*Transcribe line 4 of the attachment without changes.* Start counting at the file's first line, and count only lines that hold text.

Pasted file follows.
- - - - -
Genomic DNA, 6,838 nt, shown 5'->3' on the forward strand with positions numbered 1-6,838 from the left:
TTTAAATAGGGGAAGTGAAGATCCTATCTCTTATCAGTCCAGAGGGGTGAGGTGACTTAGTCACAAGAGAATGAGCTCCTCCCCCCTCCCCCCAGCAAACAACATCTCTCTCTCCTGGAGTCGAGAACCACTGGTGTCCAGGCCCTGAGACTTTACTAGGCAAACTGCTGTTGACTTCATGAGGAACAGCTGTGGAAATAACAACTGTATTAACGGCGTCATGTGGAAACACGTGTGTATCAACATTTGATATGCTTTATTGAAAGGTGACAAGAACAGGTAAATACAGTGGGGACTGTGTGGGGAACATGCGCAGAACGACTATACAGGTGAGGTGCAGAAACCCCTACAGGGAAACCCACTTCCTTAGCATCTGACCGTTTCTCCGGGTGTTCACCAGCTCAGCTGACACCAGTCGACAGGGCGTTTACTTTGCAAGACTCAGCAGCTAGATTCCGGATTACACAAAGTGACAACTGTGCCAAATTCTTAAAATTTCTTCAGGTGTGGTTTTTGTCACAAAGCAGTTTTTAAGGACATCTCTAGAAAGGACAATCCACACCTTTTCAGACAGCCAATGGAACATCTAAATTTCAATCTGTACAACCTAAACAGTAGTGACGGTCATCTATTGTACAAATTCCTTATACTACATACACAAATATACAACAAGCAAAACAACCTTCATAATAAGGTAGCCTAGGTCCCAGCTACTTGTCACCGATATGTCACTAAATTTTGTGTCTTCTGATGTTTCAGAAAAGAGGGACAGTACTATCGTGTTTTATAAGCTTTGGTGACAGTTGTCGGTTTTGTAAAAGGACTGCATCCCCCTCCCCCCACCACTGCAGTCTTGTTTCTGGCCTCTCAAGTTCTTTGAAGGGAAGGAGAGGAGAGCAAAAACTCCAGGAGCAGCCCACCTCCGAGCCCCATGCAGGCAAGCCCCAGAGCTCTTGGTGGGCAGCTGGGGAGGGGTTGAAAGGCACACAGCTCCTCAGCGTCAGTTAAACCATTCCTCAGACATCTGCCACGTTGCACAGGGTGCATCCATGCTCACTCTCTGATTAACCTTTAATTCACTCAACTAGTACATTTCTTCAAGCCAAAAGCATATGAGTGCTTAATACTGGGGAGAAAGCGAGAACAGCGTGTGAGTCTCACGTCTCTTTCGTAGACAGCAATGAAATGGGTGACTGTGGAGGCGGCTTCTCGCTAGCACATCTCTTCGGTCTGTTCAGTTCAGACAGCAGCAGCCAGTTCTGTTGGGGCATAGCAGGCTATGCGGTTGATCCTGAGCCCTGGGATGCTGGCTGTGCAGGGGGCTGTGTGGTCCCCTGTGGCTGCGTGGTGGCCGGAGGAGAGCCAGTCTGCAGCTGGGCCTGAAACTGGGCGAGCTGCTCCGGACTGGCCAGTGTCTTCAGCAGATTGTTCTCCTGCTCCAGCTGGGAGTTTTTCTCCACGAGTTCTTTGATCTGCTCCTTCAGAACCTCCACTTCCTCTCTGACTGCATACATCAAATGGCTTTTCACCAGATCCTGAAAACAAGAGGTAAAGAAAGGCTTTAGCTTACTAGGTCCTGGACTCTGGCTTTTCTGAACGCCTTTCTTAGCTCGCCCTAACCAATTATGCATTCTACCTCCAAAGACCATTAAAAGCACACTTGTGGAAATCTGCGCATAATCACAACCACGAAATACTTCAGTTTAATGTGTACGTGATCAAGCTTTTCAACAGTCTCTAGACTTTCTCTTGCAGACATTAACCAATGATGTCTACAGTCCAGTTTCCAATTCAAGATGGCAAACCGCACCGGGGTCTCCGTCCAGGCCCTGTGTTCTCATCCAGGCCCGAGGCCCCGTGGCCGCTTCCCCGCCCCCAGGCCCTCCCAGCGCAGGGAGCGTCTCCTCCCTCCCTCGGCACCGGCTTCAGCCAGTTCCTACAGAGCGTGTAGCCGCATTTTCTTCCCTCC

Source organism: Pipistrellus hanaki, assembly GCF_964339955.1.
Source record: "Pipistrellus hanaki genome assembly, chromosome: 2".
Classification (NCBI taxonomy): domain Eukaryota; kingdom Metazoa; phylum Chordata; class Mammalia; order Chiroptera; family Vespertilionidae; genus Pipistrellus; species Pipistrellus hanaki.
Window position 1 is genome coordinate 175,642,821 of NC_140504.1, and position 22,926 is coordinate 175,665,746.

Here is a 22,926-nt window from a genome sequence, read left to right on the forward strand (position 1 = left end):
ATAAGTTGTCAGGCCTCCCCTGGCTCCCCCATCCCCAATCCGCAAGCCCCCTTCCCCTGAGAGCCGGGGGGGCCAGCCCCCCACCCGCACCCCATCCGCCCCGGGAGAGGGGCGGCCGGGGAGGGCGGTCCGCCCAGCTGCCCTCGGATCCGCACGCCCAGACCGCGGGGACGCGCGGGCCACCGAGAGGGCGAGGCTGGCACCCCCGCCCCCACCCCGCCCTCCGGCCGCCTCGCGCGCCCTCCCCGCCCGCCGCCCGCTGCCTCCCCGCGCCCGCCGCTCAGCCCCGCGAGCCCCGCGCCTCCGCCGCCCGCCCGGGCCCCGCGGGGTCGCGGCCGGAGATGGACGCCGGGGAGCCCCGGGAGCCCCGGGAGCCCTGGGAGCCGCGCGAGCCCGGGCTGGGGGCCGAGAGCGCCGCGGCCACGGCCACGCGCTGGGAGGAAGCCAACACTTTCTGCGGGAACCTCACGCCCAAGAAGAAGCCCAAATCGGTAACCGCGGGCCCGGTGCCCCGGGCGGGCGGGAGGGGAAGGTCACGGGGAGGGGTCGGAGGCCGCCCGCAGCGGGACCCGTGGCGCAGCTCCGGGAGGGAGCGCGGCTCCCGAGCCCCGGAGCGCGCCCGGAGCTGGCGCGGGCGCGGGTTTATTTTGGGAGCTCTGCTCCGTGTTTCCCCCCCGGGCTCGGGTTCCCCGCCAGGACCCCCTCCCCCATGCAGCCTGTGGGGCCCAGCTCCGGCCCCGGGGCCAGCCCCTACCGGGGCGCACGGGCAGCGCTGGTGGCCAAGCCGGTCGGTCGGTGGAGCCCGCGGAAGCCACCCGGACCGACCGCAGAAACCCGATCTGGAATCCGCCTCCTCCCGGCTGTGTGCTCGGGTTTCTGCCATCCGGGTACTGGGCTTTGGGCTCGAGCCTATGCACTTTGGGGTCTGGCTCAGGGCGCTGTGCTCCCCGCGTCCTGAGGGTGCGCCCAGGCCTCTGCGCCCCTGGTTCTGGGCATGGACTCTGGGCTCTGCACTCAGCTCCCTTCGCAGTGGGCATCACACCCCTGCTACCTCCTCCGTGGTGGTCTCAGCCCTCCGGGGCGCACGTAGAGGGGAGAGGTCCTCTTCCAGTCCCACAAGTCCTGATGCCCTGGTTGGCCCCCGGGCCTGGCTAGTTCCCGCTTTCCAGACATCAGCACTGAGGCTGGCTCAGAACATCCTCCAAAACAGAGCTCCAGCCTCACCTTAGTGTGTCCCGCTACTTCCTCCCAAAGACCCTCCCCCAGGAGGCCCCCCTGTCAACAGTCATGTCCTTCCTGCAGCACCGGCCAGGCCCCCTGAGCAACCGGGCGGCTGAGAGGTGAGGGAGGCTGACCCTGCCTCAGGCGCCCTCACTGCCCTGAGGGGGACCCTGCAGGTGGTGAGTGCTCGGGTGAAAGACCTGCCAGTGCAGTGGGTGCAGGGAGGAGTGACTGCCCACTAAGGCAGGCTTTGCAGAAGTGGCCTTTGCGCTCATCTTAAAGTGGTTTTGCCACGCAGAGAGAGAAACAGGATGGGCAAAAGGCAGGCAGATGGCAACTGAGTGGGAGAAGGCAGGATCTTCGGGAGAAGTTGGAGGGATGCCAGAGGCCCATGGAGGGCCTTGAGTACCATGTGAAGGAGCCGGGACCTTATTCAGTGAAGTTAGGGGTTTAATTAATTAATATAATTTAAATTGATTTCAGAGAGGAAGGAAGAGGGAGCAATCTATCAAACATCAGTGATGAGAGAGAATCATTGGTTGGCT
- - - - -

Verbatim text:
Source record: "Pipistrellus hanaki genome assembly, chromosome: 2".